400 Apps On Google Play Affected With Dresscode Malware; Reports Trend Micro

This malware gives attackers an avenue into internal networks which compromised devices are connected to—a notable risk if the device is used to connect to company networks

Trend Micro’s Mobile App Reputation Service (MARS) has counted 16.6 million malware detections as of August 2016, a 40% leap from detections listed in January. The Android platform continues to be particularly susceptible, with one specific malware family called “DressCode” steadily and stealthily spreading since April before reports about it surfaced in August. This malware gives attackers an avenue into internal networks which compromised devices are connected to—a notable risk if the device is used to connect to company networks.

Trend Micro detects this as ANDROIDOS_SOCKSBOT.A and has found at least 3,000 Trojanized apps. The Trojanized apps were hosted by several well-known Android mobile markets, including more than 400 detected on Google Play. The malicious code only makes for a small part of the app, making it difficult to detect. The apps found range from recreational types like games, skins, and themes to phone optimization boosters. Trend Micro notified Google Play of the threats in September, and they took necessary steps to remove the compromised apps.

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Multiple threats possible with DressCode

·         This malware allows threat actors to infiltrate a user’s network environment. If an infected device connects to an enterprise network, the attacker can either bypass the NAT device to attack the internal server or download sensitive data using the infected device as a springboard. With the growth of Bring Your Own Device (BYOD) programs, more enterprises are exposing themselves to risk via carefree employee mobile usage. According to Trend Micro data, 82% of businesses implement BYOD or allow employee personal devices for work-related functions. While this program can increase employee productivity, it can also make companies vulnerable to malware like DressCode.

·         The malware installs a SOCKS proxy on the device, building a general purpose tunnel that can control and give commands to the device. It can be used to turn devices into bots and build a botnet, which is essentially a network of slave devices that can be used for a variety of schemes like distributed denial-of-service (DDoS) attacks—which have become an increasingly severe problem for organizations worldwide—or spam email campaigns. The botnet can use the proxied IP addresses also generated by the malware to create fake traffic, disguise ad clicks, and generate revenue for the attackers.

·         A compromised mobile device can also be used to reach other devices connected to the same home network. A weak home router password will make it easier for an attacker to discover the IP address of other connected devices and establish control. For example, an IP camera connected to the same router as the mobile device would be vulnerable and could expose users to privacy risks—potentially attackers could access and record the video feed.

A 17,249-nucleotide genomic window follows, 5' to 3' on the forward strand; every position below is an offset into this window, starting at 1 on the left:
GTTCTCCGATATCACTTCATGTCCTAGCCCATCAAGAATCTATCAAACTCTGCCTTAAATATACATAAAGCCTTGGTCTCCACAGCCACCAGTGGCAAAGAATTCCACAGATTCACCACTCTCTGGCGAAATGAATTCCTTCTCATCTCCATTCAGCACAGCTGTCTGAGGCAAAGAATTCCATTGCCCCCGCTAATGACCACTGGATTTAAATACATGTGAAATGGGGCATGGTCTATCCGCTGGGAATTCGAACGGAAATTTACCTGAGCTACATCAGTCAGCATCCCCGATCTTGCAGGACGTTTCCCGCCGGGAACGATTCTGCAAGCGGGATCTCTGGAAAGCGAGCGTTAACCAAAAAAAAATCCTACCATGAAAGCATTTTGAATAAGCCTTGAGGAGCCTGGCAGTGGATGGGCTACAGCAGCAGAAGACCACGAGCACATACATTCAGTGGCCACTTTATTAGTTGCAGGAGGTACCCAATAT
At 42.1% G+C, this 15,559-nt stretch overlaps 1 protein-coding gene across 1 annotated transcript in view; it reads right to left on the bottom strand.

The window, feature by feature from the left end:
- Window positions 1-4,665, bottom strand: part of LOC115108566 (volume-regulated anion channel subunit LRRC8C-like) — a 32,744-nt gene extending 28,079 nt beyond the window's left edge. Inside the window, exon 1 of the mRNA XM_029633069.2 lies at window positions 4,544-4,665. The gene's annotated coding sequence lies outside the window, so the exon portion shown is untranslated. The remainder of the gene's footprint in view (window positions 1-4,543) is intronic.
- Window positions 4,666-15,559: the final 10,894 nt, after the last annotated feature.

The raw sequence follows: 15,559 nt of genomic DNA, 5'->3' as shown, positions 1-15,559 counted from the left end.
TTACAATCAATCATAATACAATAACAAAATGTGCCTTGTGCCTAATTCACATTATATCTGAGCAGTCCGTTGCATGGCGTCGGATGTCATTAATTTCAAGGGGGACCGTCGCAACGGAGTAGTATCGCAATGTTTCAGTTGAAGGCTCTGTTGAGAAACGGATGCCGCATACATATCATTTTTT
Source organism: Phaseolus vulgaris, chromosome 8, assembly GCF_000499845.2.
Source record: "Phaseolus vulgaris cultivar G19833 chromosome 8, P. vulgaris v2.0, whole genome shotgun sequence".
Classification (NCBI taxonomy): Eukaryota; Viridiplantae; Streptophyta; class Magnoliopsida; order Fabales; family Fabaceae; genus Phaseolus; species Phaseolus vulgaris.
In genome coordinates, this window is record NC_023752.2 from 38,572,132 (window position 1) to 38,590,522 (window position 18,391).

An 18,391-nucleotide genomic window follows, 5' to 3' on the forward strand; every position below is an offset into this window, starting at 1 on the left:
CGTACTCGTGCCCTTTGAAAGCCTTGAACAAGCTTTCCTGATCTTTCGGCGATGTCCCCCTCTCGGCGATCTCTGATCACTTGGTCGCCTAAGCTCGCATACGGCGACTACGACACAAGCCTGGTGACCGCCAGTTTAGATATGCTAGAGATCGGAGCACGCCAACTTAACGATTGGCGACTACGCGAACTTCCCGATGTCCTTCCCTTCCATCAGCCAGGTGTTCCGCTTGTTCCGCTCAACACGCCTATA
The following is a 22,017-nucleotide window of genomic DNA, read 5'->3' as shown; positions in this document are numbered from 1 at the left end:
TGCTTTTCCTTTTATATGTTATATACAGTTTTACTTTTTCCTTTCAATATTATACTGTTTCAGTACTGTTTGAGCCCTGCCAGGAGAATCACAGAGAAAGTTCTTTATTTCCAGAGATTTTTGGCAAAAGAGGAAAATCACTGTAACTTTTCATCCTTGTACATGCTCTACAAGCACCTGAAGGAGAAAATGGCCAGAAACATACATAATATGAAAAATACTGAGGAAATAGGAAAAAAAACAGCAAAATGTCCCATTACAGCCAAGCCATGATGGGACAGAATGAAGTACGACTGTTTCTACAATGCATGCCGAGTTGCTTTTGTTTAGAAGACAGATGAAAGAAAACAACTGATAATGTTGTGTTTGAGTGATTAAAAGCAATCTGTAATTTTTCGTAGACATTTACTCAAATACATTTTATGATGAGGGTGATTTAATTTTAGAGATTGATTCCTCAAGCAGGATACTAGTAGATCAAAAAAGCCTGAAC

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While DressCode’s infection methods and behavior isn’t unique, the number of Trojanized apps that found their way to a legitimate app store is certainly significant. In response to the growing threat, here are some general safety tips to prevent malware from compromising your device:

    1. Check your apps. If you are downloading a new app, make sure it’s from a legitimate app store. Check reviews online and on the download page, and do a little research to make sure it’s not a malicious app.
    2. Update regularly. Make sure your operating system is updated. The latest patches can ensure that the latest identified vulnerabilities are fixed.
    3. Be aware of the risks of rooting. Rooting removes security restrictions and safeguards specifically placed by manufacturers to keep your device protected. The system will be more vulnerable to malware and other dangerous code if the device is rooted.
    4. Avoid unsecured Wi-Fi. This will reduce the risk of threat actors connecting to your phone without your knowledge. Also, make sure to disable the option on your device that connects automatically to available Wi-Fi.
    5. Use a Virtual Private Network (VPN). If you do need to connect to public Wi-Fi, make sure to use a VPN. It secures your devices’ Internet connection and protects the data you’re sending and receiving through encryption.

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Users can also benefit from layered mobile security solutions such as Trend Micro™ Mobile Security. The solution has a malware blocker feature that bars threats from app stores before they can be installed and cause damage your device or data. Enterprises should invest in solid mobile device management solutions. Trend Micro™ Safe Mobile Workforce™ offers a virtualized mobile infrastructure where company data is securely stored on corporate servers and separated from personal apps and data.

Trend Micro has already detected samples that infected enterprise users in the United States, France, Israel, and Ukraine—with still more being detected in other countries. These users can successfully avoid the threat with Trend Micro™ Mobile Security for Enterprise. This solution includes device management, data protection, application management, compliance management, configuration provisioning, and other features so employers can balance privacy and security with the flexibility and added productivity of BYOD programs.

Akshay Bhosale

Love exploring the latest technologies and share the best of 'em from my blog articles. At DigitalConqurer.com, I research on various new technologies, test smartphones and laptops, play games and write my experiences with these technologies. Connect with me on twitter @akshaybhosaleDC